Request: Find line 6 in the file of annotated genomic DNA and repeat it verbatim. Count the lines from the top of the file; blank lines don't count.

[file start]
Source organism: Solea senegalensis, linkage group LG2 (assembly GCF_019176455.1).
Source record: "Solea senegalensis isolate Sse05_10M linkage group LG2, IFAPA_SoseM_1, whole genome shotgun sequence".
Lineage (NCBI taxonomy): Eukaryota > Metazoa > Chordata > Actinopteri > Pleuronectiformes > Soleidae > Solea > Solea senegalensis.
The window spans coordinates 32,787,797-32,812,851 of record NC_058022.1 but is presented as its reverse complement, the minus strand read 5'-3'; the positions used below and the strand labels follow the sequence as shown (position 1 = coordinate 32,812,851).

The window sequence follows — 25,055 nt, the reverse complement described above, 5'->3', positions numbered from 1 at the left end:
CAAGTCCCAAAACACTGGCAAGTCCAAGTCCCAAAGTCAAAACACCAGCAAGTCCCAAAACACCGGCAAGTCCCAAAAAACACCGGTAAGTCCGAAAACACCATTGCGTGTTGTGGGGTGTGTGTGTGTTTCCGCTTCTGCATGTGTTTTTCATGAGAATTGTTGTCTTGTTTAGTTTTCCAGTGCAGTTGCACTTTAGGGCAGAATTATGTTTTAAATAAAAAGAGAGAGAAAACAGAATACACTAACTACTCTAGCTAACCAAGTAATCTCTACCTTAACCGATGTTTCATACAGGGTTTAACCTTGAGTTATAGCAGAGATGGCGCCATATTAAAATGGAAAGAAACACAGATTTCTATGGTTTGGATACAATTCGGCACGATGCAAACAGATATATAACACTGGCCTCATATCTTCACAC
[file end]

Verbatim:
CAAGTCCCAAAACACTGGCAAGTCCAAGTCCCAAAGTCAAAACACCAGCAAGTCCCAAAACACCGGCAAGTCCCAAAAAACACCGGTAAGTCCGAAAACACCATTGCGTGTTGTGGGGTGTGTGTGTGTTTCCGCTTCTGCATGTGTTTTTCATGAGAATTGTTGTCTTGTTTAGTTTTCCAGTGCAGTTGCACTTTAGGGCAGAATTATGTTTTAAATAAAAAGAGAGAGAAAACAGAATACACTAACTACTCTAGCTAACCAAGTAATCTCTACCTTAACCGATGTTTCATACAGGGTTTAACCTTGAGTTATAGCAGAGATGGCGCCATATTAAAATGGAAAGAAACACAGATTTCTATGGTTTGGATACAATTCGGCACGATGCAAACAGATATATAACACTGGCCTCATATCTTCACAC